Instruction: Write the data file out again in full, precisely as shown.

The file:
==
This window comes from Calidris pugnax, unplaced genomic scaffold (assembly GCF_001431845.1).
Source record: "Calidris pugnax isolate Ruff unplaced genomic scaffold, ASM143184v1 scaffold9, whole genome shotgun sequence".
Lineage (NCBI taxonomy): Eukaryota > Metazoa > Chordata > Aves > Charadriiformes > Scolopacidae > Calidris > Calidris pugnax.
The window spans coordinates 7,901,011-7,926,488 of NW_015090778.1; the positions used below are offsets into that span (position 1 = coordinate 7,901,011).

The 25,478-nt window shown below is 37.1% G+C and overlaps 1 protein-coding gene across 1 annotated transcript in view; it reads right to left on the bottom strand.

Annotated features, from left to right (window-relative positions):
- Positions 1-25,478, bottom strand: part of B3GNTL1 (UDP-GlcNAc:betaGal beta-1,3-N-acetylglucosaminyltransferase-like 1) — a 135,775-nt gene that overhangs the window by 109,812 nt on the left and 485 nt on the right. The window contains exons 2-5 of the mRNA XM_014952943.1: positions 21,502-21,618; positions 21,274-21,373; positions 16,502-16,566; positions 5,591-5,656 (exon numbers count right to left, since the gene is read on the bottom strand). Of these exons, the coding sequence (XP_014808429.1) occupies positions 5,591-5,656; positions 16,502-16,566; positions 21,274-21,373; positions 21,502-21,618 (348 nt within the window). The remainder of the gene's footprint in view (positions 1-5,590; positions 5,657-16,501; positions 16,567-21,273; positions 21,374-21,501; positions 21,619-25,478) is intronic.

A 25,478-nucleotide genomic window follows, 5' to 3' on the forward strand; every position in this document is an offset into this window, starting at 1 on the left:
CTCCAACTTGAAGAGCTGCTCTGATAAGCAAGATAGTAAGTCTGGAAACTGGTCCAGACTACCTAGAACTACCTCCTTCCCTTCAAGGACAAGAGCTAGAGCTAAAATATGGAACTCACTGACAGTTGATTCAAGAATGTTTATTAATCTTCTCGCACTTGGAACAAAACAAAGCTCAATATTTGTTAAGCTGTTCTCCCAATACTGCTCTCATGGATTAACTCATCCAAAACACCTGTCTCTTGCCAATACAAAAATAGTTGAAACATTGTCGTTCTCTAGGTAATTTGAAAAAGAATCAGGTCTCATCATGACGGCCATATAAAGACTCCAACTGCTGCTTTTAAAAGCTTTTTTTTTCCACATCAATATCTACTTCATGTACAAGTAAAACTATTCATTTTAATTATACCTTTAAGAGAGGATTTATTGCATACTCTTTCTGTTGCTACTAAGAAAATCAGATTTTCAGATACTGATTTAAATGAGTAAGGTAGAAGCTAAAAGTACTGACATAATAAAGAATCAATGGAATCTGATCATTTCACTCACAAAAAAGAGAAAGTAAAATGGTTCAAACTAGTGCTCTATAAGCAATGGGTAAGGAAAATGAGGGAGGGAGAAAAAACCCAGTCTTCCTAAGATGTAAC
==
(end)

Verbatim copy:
This window comes from Calidris pugnax, unplaced genomic scaffold (assembly GCF_001431845.1).
Source record: "Calidris pugnax isolate Ruff unplaced genomic scaffold, ASM143184v1 scaffold9, whole genome shotgun sequence".
Lineage (NCBI taxonomy): Eukaryota > Metazoa > Chordata > Aves > Charadriiformes > Scolopacidae > Calidris > Calidris pugnax.
The window spans coordinates 7,901,011-7,926,488 of NW_015090778.1; the positions used below are offsets into that span (position 1 = coordinate 7,901,011).

The 25,478-nt window shown below is 37.1% G+C and overlaps 1 protein-coding gene across 1 annotated transcript in view; it reads right to left on the bottom strand.

Annotated features, from left to right (window-relative positions):
- Positions 1-25,478, bottom strand: part of B3GNTL1 (UDP-GlcNAc:betaGal beta-1,3-N-acetylglucosaminyltransferase-like 1) — a 135,775-nt gene that overhangs the window by 109,812 nt on the left and 485 nt on the right. The window contains exons 2-5 of the mRNA XM_014952943.1: positions 21,502-21,618; positions 21,274-21,373; positions 16,502-16,566; positions 5,591-5,656 (exon numbers count right to left, since the gene is read on the bottom strand). Of these exons, the coding sequence (XP_014808429.1) occupies positions 5,591-5,656; positions 16,502-16,566; positions 21,274-21,373; positions 21,502-21,618 (348 nt within the window). The remainder of the gene's footprint in view (positions 1-5,590; positions 5,657-16,501; positions 16,567-21,273; positions 21,374-21,501; positions 21,619-25,478) is intronic.

A 25,478-nucleotide genomic window follows, 5' to 3' on the forward strand; every position in this document is an offset into this window, starting at 1 on the left:
CTCCAACTTGAAGAGCTGCTCTGATAAGCAAGATAGTAAGTCTGGAAACTGGTCCAGACTACCTAGAACTACCTCCTTCCCTTCAAGGACAAGAGCTAGAGCTAAAATATGGAACTCACTGACAGTTGATTCAAGAATGTTTATTAATCTTCTCGCACTTGGAACAAAACAAAGCTCAATATTTGTTAAGCTGTTCTCCCAATACTGCTCTCATGGATTAACTCATCCAAAACACCTGTCTCTTGCCAATACAAAAATAGTTGAAACATTGTCGTTCTCTAGGTAATTTGAAAAAGAATCAGGTCTCATCATGACGGCCATATAAAGACTCCAACTGCTGCTTTTAAAAGCTTTTTTTTTCCACATCAATATCTACTTCATGTACAAGTAAAACTATTCATTTTAATTATACCTTTAAGAGAGGATTTATTGCATACTCTTTCTGTTGCTACTAAGAAAATCAGATTTTCAGATACTGATTTAAATGAGTAAGGTAGAAGCTAAAAGTACTGACATAATAAAGAATCAATGGAATCTGATCATTTCACTCACAAAAAAGAGAAAGTAAAATGGTTCAAACTAGTGCTCTATAAGCAATGGGTAAGGAAAATGAGGGAGGGAGAAAAAACCCAGTCTTCCTAAGATGTAAC